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Article
April 1968

Visual Loss Following Tonsillectomy: Possible Association With Injections in Tonsillar Fossae

Arch Otolaryngol. 1968;87(4):436-438. doi:10.1001/archotol.1968.00760060438020
Abstract

THE INFILTRATION of a combined penicillin, lidocaine, and methylprednisolone suspension into the tonsillar fossae after tonsillectomy has been employed to relieve postoperative pain and infection.1,2 The procedure has been used successfully in several thousand patients with no apparent significant complications.

This communication describes the occurrence of permanent visual loss in a 6½-year-old boy following an uncomplicated tonsillectomy with infiltration of a suspension of penicillin, lidocaine, and methylprednisolone into the tonsillar fossa after each tonsil was removed. The possible but unproved relationship is discussed.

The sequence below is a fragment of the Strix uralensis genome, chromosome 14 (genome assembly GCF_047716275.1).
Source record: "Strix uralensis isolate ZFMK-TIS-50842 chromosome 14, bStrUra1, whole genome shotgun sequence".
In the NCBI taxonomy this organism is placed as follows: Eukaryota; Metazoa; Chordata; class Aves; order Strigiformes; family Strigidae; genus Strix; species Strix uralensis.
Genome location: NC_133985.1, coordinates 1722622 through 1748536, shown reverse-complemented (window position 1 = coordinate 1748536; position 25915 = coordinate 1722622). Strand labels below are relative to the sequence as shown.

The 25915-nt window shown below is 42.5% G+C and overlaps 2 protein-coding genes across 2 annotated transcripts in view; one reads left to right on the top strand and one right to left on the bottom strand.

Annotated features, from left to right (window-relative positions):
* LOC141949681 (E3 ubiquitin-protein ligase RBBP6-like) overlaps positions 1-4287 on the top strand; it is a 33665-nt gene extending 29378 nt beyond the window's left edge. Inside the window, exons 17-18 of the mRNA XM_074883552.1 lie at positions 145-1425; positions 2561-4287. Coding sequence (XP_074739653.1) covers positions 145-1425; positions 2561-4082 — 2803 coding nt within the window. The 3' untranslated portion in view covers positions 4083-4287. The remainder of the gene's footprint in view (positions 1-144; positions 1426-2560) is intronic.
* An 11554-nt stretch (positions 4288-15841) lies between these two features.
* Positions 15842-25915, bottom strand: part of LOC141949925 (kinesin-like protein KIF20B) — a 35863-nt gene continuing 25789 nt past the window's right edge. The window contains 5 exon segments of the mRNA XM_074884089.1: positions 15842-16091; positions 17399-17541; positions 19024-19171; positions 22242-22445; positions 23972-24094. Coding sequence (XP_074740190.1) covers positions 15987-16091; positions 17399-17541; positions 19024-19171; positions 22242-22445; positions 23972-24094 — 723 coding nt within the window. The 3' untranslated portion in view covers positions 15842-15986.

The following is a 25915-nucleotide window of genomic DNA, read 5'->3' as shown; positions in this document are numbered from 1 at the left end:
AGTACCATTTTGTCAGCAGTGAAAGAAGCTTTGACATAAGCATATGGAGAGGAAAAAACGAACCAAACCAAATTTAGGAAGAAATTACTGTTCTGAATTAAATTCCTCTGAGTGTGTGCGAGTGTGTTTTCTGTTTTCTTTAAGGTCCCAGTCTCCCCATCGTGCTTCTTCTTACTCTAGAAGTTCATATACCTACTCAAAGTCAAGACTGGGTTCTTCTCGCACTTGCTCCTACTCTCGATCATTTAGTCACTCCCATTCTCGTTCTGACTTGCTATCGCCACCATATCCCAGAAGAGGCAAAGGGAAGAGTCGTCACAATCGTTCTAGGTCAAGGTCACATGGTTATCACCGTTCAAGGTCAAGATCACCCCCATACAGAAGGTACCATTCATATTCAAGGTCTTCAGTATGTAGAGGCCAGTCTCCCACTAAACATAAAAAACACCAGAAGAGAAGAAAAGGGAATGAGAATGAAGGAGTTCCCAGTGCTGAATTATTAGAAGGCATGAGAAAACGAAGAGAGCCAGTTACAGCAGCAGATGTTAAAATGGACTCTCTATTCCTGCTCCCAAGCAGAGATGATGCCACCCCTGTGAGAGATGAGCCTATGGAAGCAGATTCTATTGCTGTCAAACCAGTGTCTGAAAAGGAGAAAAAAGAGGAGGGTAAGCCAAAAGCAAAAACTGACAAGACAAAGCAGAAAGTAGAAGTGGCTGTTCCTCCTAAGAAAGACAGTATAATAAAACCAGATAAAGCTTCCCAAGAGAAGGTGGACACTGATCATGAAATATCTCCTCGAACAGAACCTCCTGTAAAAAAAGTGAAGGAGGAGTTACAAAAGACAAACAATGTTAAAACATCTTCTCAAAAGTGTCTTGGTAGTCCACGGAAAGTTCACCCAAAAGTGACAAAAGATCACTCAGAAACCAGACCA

Report of a Case  A 6½-year-old boy with a long history of sore throats and severe earaches was admitted to a private hospital in Denver, Colorado, for a tonsillectomy, adenoidectomy, and myringotomy. The patient had received intramuscular penicillin for three weeks before hospitalization.There was no history of visual difficulties, allergies, or bleeding tendencies. Left myringotomy had been performed two months earlier. Preoperative physical examination was

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